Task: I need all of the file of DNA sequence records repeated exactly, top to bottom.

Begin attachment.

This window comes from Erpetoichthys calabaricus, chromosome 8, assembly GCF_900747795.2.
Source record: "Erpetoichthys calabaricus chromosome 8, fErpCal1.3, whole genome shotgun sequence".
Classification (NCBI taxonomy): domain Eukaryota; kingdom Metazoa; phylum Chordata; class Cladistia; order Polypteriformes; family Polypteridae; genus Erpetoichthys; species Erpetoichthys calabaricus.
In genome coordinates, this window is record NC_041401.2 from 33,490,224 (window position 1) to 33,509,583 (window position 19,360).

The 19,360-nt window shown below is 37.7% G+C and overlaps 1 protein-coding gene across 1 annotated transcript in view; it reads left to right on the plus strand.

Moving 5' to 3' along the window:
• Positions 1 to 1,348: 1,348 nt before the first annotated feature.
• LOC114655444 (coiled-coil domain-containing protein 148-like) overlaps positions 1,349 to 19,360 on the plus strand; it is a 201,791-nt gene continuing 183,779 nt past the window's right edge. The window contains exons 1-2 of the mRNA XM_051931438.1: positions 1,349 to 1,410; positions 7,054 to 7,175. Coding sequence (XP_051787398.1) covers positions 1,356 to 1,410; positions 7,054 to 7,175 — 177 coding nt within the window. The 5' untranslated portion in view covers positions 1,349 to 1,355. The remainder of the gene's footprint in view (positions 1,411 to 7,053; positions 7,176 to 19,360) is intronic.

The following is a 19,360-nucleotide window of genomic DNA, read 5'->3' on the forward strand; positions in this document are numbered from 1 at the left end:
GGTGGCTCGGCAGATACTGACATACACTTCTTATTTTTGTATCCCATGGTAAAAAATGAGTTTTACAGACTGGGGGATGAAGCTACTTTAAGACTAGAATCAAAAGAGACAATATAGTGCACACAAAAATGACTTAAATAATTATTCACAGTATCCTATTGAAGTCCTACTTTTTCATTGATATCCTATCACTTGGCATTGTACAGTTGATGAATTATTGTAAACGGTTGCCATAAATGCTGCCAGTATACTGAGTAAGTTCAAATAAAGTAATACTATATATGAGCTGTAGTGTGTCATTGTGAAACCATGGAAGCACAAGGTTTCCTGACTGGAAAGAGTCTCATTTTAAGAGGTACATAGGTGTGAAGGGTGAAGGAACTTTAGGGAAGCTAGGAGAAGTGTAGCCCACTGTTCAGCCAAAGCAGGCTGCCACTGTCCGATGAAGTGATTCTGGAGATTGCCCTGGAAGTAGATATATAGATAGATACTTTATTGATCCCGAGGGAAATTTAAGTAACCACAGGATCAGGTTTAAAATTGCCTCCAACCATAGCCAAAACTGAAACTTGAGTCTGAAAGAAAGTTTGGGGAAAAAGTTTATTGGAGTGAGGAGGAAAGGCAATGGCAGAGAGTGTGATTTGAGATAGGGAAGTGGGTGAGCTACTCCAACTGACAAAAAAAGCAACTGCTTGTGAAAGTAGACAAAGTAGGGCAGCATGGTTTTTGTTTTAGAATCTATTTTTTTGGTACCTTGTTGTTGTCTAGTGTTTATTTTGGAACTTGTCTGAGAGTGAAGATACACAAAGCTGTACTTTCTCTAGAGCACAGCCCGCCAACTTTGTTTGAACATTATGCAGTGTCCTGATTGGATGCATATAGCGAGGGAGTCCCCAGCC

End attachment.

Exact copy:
This window comes from Erpetoichthys calabaricus, chromosome 8, assembly GCF_900747795.2.
Source record: "Erpetoichthys calabaricus chromosome 8, fErpCal1.3, whole genome shotgun sequence".
Classification (NCBI taxonomy): domain Eukaryota; kingdom Metazoa; phylum Chordata; class Cladistia; order Polypteriformes; family Polypteridae; genus Erpetoichthys; species Erpetoichthys calabaricus.
In genome coordinates, this window is record NC_041401.2 from 33,490,224 (window position 1) to 33,509,583 (window position 19,360).

The 19,360-nt window shown below is 37.7% G+C and overlaps 1 protein-coding gene across 1 annotated transcript in view; it reads left to right on the plus strand.

Moving 5' to 3' along the window:
• Positions 1 to 1,348: 1,348 nt before the first annotated feature.
• LOC114655444 (coiled-coil domain-containing protein 148-like) overlaps positions 1,349 to 19,360 on the plus strand; it is a 201,791-nt gene continuing 183,779 nt past the window's right edge. The window contains exons 1-2 of the mRNA XM_051931438.1: positions 1,349 to 1,410; positions 7,054 to 7,175. Coding sequence (XP_051787398.1) covers positions 1,356 to 1,410; positions 7,054 to 7,175 — 177 coding nt within the window. The 5' untranslated portion in view covers positions 1,349 to 1,355. The remainder of the gene's footprint in view (positions 1,411 to 7,053; positions 7,176 to 19,360) is intronic.

The following is a 19,360-nucleotide window of genomic DNA, read 5'->3' on the forward strand; positions in this document are numbered from 1 at the left end:
GGTGGCTCGGCAGATACTGACATACACTTCTTATTTTTGTATCCCATGGTAAAAAATGAGTTTTACAGACTGGGGGATGAAGCTACTTTAAGACTAGAATCAAAAGAGACAATATAGTGCACACAAAAATGACTTAAATAATTATTCACAGTATCCTATTGAAGTCCTACTTTTTCATTGATATCCTATCACTTGGCATTGTACAGTTGATGAATTATTGTAAACGGTTGCCATAAATGCTGCCAGTATACTGAGTAAGTTCAAATAAAGTAATACTATATATGAGCTGTAGTGTGTCATTGTGAAACCATGGAAGCACAAGGTTTCCTGACTGGAAAGAGTCTCATTTTAAGAGGTACATAGGTGTGAAGGGTGAAGGAACTTTAGGGAAGCTAGGAGAAGTGTAGCCCACTGTTCAGCCAAAGCAGGCTGCCACTGTCCGATGAAGTGATTCTGGAGATTGCCCTGGAAGTAGATATATAGATAGATACTTTATTGATCCCGAGGGAAATTTAAGTAACCACAGGATCAGGTTTAAAATTGCCTCCAACCATAGCCAAAACTGAAACTTGAGTCTGAAAGAAAGTTTGGGGAAAAAGTTTATTGGAGTGAGGAGGAAAGGCAATGGCAGAGAGTGTGATTTGAGATAGGGAAGTGGGTGAGCTACTCCAACTGACAAAAAAAGCAACTGCTTGTGAAAGTAGACAAAGTAGGGCAGCATGGTTTTTGTTTTAGAATCTATTTTTTTGGTACCTTGTTGTTGTCTAGTGTTTATTTTGGAACTTGTCTGAGAGTGAAGATACACAAAGCTGTACTTTCTCTAGAGCACAGCCCGCCAACTTTGTTTGAACATTATGCAGTGTCCTGATTGGATGCATATAGCGAGGGAGTCCCCAGCC